If you are planning on assembling your new robot friend, you will eventually want to learn about controlling DC motors. One of the easiest and inexpensive way to control DC motors is to interface L298N Motor Driver with Arduino. It can control both speed and spinning direction of two DC motors.

And as a bonus, it can even control a bipolar stepper motor like NEMA 17.

Tutorial for Controlling NEMA 17 Stepper Motor With L298N & Arduino

Control Stepper Motor with L298N Motor Driver & Arduino

One of the easiest and inexpensive way to control stepper motors is to interface L298N Motor Driver with Arduino. It can control both speed...

Controlling a DC Motor

In order to have a complete control over DC motor, we have to control its speed and rotation direction. This can be achieved by combining these two techniques.

  • PWM – For controlling speed
  • H-Bridge – For controlling rotation direction

PWM – For controlling speed

The speed of a DC motor can be controlled by varying its input voltage. A common technique for doing this is to use PWM (Pulse Width Modulation)

PWM is a technique where average value of the input voltage is adjusted by sending a series of ON-OFF pulses.

The average voltage is proportional to the width of the pulses known as Duty Cycle.

The higher the duty cycle, the greater the average voltage being applied to the dc motor(High Speed) and the lower the duty cycle, the less the average voltage being applied to the dc motor(Low Speed).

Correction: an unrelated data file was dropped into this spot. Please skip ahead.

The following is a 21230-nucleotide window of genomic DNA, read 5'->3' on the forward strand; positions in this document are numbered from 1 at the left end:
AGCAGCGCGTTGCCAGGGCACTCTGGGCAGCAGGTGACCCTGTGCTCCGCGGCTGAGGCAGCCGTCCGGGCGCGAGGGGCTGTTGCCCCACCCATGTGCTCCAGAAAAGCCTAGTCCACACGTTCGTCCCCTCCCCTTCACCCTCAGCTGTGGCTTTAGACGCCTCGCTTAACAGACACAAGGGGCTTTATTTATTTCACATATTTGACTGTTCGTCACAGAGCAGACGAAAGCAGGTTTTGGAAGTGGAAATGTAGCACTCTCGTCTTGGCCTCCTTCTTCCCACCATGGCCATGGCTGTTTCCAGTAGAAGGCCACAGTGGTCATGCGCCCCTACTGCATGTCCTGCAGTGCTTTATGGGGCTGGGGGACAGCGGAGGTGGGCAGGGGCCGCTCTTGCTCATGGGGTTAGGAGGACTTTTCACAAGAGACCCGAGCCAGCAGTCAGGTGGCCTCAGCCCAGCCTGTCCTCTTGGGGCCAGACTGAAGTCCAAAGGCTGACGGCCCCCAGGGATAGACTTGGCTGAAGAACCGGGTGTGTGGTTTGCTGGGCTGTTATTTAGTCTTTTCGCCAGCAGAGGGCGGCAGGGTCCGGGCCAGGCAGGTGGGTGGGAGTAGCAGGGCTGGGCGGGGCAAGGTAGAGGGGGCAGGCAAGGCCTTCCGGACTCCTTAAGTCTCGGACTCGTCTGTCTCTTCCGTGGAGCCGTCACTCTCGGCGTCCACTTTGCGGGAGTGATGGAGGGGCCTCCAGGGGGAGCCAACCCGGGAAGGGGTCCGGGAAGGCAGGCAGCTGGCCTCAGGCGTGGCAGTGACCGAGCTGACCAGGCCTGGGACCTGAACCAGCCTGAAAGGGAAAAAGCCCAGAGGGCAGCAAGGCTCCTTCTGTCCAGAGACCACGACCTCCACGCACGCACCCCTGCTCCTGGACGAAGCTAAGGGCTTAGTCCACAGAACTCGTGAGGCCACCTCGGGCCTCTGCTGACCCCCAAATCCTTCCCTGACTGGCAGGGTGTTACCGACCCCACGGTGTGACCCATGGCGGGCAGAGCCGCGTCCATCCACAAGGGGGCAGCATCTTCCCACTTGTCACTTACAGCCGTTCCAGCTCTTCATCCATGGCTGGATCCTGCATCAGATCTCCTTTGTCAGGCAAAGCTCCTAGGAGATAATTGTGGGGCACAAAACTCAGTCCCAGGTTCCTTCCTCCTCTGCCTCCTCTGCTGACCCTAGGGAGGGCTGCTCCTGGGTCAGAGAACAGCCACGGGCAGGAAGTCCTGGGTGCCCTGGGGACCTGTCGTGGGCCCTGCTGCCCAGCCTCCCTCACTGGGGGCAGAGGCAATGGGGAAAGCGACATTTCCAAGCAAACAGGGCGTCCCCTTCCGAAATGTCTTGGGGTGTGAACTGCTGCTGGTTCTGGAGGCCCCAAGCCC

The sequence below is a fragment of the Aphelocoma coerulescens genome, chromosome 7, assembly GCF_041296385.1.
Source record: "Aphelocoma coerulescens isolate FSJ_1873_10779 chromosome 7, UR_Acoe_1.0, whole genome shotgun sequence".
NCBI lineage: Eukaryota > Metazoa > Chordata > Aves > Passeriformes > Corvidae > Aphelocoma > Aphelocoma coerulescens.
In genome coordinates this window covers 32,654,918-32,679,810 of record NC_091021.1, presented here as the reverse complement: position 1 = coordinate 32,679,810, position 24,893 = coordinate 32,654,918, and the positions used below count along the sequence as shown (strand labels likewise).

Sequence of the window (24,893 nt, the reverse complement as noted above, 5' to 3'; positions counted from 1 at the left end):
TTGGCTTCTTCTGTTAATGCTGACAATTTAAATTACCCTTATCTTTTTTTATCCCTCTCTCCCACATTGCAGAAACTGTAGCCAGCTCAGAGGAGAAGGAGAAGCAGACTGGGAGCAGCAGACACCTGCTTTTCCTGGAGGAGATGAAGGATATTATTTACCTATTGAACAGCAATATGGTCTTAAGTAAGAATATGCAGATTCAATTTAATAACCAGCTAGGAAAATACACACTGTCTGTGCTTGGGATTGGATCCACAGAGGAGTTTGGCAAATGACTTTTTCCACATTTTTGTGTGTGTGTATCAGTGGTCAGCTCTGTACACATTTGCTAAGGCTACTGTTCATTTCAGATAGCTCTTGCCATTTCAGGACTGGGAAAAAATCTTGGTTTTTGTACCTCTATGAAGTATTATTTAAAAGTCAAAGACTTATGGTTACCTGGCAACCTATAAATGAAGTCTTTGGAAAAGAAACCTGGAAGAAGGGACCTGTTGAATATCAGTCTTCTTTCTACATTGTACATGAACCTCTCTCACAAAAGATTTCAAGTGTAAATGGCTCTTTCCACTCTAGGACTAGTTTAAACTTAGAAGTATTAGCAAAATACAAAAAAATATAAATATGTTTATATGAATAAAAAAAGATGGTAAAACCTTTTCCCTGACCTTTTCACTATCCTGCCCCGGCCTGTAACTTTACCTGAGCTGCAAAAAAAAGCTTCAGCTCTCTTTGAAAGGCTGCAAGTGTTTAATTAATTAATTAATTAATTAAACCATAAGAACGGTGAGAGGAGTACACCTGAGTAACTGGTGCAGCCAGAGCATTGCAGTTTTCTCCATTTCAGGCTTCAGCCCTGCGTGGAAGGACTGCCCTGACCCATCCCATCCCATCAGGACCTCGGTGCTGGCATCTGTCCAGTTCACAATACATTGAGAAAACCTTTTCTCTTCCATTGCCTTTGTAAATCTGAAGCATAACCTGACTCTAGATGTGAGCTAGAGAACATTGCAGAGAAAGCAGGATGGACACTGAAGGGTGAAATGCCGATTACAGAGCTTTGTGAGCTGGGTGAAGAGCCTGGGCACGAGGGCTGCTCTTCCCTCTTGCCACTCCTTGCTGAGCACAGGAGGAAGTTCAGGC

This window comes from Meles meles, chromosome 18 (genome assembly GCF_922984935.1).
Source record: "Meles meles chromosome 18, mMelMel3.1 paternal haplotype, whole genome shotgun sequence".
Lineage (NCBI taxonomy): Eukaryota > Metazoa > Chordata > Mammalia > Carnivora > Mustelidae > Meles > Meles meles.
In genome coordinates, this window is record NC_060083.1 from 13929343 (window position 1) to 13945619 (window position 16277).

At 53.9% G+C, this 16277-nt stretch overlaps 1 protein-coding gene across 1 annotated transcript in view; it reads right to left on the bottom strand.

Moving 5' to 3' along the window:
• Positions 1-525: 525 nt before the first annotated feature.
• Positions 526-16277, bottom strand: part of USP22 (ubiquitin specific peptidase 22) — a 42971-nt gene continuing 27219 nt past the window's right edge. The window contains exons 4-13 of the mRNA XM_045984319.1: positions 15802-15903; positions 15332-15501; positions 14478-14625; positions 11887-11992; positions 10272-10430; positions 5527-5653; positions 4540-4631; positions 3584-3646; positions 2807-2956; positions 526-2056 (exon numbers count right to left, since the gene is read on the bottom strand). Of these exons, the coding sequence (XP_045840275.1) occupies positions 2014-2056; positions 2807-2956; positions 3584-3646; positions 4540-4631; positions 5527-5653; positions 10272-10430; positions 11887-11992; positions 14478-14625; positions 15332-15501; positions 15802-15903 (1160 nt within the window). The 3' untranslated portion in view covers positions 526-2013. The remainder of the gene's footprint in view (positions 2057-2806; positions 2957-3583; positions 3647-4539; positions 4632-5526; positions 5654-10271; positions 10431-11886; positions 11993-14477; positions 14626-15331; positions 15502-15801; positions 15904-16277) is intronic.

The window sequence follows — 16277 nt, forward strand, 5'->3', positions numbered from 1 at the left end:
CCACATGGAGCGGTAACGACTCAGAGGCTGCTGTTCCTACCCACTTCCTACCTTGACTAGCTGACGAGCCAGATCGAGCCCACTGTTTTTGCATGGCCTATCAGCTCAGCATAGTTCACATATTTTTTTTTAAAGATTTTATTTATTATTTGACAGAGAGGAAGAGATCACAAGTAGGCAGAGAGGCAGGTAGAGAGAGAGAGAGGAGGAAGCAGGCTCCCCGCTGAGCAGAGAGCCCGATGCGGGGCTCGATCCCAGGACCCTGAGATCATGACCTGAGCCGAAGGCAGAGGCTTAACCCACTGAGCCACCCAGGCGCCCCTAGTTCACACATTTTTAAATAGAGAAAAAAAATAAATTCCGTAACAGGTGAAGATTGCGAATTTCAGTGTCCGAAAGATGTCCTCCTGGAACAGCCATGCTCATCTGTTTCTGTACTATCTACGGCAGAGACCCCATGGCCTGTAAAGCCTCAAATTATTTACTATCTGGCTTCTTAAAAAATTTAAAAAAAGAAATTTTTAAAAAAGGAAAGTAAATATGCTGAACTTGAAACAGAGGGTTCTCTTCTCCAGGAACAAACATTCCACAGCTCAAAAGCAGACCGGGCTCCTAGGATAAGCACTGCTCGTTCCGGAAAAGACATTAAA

Below image illustrates PWM technique with various duty cycles andaverage voltages.

Pulse Width Modulation PWM Technique with Duty Cycles
Pulse Width Modulation(PWM) Technique

H-Bridge – For controlling rotation direction

The DC motor’s spinning direction can be controlled by changing polarity of its input voltage. A common technique for doing this is to use an H-Bridge.

An H-Bridge circuit contains four switches with the motor at the center forming an H-like arrangement.

Closing two particular switches at the same time reverses the polarity of the voltage applied to the motor. This causes change in spinning direction of the motor.

Below animation illustrates H-Bridge circuit working.

H-Bridge Working Motor Direction Control Animation
Working of H-Bridge

L298N Motor Driver IC

L298N Motor Driver Module - IC

At the heart of the module is the big, black chip with chunky heat sink is an L298N.

The L298N is a dual-channel H-Bridge motor driver capable of driving a pair of DC motors. That means it can individually drive up to two motors making it ideal for building two-wheel robot platforms.

For more details please refer below datasheet.

Power Supply

L298N Motor Driver Module - 5V Jumper, Power Supply Pins & Regulator

The L298N motor driver module is powered through 3-pin 3.5mm-pitch screw terminals. It consists of pins for motor power supply(Vs), ground and 5V logic power supply(Vss).

NOTE

The L298N motor driver IC actually has two input power pins viz. ‘Vss’ and ‘Vs’.

From Vs pin the H-Bridge gets its power for driving the motors which can be 5 to 35V. Vss is used for driving the logic circuitry which can be 5 to 7V. And they both sink to a common ground named ‘GND’.